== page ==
I was driving to work today and dropping off my sons at preschool with their masks on. I hugged them good-bye and attempted to kiss them through my mask.
I am not a hugger. Ask my friends. The pandemic has been great for one thing for me. No one tries to hug me except my kids and wife. During cold and flu season normally I also would not even shake hands with new patients or their parents. “No touch-ey” is my motto.
(This is not the case for my kids. We are all snuggly in our house, so don’t worry my sons get a ton of hugs. They are very tactile and are always on top of one of us.)
In 1993 on on September 23rd, my Grandfather died. It was very sudden and unexpected. He was in his early 70’s and in good health. It was devastating to our family.
I was in third grade at the time (I’m 35 in case you are trying to do the math). My teacher was Mrs. Gulliford. She was likely in my top three favorite teachers. She had the right mix of nurturing and boundaries to make our entire class moderately afraid of her without her ever yelling or raising her voice while also fully admiring her and wanting to impress her and be in her good graces. She was middle age when I had her, maybe 50’s. So she also had a matronly quality to her and clearly she had been teaching for a few decades at that point so she was rarely ruffled.
In fact looking back I acknowledge that we had a tough class. At least three kids with severe ADHD and then myself and two other “smart” kids, and a myriad of in between kids. It must have been challenging to meet everyone’s needs but as I recall she always had extra work for me to do so I never got bored. She was one of the only teachers until I got to high school who didn’t try and force me to stay with the class. She saw that I was done with the lesson much faster than other kids and instead of yelling at me for reading a chapter book she started giving me extra work and tasks to keep me busy.
She never made a big deal about it. She would just slip it onto my desk whenever she saw that I was completing an assignment.
September 23rd was not far into our school year. Maybe three weeks. Long enough for me to understand that Mrs. Gulliford was a force not to be reckoned with who was kind but also firm.
It took me completely by surprise when I returned from being absent for three days after my Grandfather died and she called me up to her desk. Everyone was still getting settled so kids were talking and not paying attention to me walking up. I was nervous because I thought I was in trouble as every kid does when we are called out by an adult unexpectedly.
I walked over to the side of her desk and next thing I knew I was enveloped into a big warm hug.
I remember fighting back tears and after my initial shock wore off burying my face in her shoulder trying not to sob. She held me long enough for me to feel that I was going to sob, choke back tears, and then realize by now that half the class was staring at me.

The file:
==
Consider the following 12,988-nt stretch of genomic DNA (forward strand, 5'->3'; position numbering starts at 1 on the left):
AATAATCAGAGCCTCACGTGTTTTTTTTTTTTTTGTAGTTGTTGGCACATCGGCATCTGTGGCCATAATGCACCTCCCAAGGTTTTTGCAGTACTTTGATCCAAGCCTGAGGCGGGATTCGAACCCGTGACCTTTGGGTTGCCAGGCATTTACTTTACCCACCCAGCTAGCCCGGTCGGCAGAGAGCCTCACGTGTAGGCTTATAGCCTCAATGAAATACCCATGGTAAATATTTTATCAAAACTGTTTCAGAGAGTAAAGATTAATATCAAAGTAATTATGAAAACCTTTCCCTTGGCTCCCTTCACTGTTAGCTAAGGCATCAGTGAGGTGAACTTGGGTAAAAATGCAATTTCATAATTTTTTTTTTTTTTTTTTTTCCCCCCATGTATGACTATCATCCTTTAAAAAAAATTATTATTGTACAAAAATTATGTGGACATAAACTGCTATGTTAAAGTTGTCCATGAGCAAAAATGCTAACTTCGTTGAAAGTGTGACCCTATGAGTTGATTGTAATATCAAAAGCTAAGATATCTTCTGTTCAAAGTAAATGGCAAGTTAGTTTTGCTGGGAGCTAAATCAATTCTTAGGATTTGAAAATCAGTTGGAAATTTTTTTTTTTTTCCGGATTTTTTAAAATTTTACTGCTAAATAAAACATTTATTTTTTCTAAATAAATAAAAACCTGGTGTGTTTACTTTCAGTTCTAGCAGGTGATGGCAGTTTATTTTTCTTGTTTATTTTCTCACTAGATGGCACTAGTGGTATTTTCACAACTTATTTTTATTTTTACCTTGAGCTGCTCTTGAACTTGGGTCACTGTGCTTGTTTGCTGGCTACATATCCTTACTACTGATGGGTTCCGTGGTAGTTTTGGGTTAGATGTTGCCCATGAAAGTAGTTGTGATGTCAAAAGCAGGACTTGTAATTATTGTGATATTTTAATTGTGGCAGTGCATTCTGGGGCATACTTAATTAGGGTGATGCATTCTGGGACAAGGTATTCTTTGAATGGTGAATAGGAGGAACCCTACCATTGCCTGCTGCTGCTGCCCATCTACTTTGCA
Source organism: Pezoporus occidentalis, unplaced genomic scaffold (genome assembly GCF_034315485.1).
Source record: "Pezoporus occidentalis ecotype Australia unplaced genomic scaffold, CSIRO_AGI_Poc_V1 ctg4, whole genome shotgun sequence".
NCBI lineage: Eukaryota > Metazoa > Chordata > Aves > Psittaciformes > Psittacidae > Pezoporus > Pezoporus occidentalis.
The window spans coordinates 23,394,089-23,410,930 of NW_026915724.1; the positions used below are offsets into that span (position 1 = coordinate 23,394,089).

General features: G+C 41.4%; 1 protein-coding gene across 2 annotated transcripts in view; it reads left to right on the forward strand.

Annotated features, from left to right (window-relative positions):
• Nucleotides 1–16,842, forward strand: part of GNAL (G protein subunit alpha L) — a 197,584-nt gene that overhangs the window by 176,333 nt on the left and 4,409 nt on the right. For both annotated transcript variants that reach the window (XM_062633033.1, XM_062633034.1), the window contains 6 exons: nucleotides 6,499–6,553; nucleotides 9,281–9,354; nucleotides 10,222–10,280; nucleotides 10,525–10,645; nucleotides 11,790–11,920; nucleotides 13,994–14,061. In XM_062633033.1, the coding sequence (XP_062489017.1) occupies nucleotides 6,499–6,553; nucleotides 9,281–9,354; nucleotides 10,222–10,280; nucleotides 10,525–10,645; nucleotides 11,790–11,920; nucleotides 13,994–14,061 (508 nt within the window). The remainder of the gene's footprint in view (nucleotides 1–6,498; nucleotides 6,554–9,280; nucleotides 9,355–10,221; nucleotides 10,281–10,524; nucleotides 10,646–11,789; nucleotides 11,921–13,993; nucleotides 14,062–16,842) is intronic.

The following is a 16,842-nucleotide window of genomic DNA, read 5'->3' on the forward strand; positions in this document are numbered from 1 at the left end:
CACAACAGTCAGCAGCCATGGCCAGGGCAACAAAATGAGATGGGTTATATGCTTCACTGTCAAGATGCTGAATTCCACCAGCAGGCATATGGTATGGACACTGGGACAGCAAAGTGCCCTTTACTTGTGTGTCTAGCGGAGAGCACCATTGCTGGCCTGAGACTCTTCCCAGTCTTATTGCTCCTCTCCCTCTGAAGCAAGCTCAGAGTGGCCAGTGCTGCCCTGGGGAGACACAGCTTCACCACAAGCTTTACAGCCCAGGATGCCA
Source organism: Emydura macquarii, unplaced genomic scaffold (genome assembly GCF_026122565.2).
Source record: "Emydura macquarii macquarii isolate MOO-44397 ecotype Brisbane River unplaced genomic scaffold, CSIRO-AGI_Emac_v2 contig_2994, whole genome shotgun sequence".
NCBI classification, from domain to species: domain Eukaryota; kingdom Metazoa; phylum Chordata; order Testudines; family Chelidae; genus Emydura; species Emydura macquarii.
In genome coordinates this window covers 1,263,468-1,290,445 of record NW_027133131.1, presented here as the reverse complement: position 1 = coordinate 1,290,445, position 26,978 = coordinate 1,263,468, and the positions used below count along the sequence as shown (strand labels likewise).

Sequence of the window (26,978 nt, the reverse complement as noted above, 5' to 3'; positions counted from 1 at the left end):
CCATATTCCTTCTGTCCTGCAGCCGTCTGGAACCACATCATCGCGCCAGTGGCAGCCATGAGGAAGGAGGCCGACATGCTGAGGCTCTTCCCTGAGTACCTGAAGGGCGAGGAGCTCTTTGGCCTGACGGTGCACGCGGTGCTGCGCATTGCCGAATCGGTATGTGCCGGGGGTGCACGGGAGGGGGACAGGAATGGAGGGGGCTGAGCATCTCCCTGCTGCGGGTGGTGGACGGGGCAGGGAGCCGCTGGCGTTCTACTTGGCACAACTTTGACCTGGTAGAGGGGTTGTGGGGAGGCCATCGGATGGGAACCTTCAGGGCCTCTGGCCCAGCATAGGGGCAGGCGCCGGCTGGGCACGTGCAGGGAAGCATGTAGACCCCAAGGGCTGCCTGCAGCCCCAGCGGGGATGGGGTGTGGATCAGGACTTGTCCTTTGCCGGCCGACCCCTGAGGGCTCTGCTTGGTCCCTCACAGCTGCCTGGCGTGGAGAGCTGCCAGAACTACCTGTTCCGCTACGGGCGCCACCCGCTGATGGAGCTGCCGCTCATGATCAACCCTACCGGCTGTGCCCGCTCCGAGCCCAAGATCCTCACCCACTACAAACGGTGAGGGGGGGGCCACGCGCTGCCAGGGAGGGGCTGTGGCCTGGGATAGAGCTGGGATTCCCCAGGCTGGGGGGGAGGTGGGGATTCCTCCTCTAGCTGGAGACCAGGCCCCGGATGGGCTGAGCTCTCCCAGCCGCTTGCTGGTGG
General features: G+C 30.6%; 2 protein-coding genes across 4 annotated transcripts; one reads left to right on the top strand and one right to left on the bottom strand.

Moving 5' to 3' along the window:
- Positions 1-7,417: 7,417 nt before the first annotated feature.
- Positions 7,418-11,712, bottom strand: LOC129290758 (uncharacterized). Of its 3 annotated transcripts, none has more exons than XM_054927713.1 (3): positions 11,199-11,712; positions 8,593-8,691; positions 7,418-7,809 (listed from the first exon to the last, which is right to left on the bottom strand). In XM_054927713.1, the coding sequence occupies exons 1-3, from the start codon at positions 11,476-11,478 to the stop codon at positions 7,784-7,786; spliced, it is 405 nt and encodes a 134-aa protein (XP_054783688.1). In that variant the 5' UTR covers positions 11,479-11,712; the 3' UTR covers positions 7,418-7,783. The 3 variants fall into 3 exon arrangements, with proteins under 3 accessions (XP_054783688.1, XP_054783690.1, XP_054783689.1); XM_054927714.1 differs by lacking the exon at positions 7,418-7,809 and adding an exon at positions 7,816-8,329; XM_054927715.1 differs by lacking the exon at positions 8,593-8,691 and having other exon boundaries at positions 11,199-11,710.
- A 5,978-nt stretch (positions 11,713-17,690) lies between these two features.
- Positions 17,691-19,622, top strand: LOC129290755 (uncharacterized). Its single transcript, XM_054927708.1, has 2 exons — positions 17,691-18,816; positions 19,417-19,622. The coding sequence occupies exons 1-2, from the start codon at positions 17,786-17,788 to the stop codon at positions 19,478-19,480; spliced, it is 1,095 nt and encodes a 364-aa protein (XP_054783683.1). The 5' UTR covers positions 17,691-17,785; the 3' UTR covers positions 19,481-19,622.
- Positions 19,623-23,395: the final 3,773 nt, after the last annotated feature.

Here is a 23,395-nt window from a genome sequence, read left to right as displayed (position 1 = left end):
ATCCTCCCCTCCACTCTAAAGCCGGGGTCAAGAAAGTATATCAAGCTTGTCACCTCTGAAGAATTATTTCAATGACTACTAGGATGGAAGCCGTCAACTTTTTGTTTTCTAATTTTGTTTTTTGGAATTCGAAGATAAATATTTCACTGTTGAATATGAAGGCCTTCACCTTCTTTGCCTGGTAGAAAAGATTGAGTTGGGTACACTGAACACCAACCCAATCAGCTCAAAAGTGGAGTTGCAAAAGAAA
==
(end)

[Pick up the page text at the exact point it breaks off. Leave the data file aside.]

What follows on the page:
I learned that about grief later on in life. That even when you think you’ve cried all that you possibly can…at the most unexpected moments you can still produce tears.
I don’t remember if she said anything or if I did. I just know I walked back to my desk and went through the rest of my day in third grade. I don’t remember her hugging me the rest of the school year. I do remember seeing her hug a few of the other kids in my class at varying times during the year and I remember thinking something bad must have happened because she reserved her hugs for those moments they were truly needed.
At some point the girl sitting next to me turned and told me about her dead grandparents. That’s when I learned people say weird shit to you when a family member dies.
Of all the memories to pop into my head thinking about my Grandfather that’s the one I thought of today. Mrs. Gulliford’s warm hug. Then I thought of my kids in their masks and all the kids in all the schools who can’t give or receive a warm hug this year.
Teachers are supposed to teach. That’s the nature of their job. But we all know they do so much more for children. They comfort. They nurture. They create safe spaces. They forge connections with the smart kids, the challenged kids, the kids who struggle, and all of that is challenged this year because they are either behind screens or masks or both.
Families are not able to have funerals. And there have been at least two hundred thousand families who have lost family members in the last six months.
I’m incredibly grateful to all the teachers who touched my life and fostered a love of learning that continues today. I’m grateful for the teachers who provided hugs in times of acute grief and comfort because she didn’t have to. But I’ll always remember that she did.
I thought of this memory today because I acknowledge that there is a global pandemic causing acute isolation for many people. There are people on my caseload who haven’t been touched with comfort or love since March. We all took hugs and touch for granted. One lesson I’ve learned from COVID, among many, is that I’m not a hugger. But sometimes a hug is the only adequate form of communication.
And our children are all deprived of these small but monumental moments with the adults in their lives for the foreseeable future. Keep that in mind as we parent our kids. They are deprived of basic human touch in spaces that they never have been before. It’s taxing on them. I see it in my sessions. This pandemic feels like it has only begun. As we gear up for a long dark Winter I hold onto memories of warm hugs and hope in a way that I never thought I would ever hope; for warm hugs to be safe again.
VOTE. Black Lives Still Matter. Breonna Taylor…you deserve better.
To my bestie, if you made it this far,…who is the ultimate hugger…yes I even miss your hugs even though you always end up making it weird. I’d give anything for a hug from you! Florida needs to get it’s shit together so I can visit.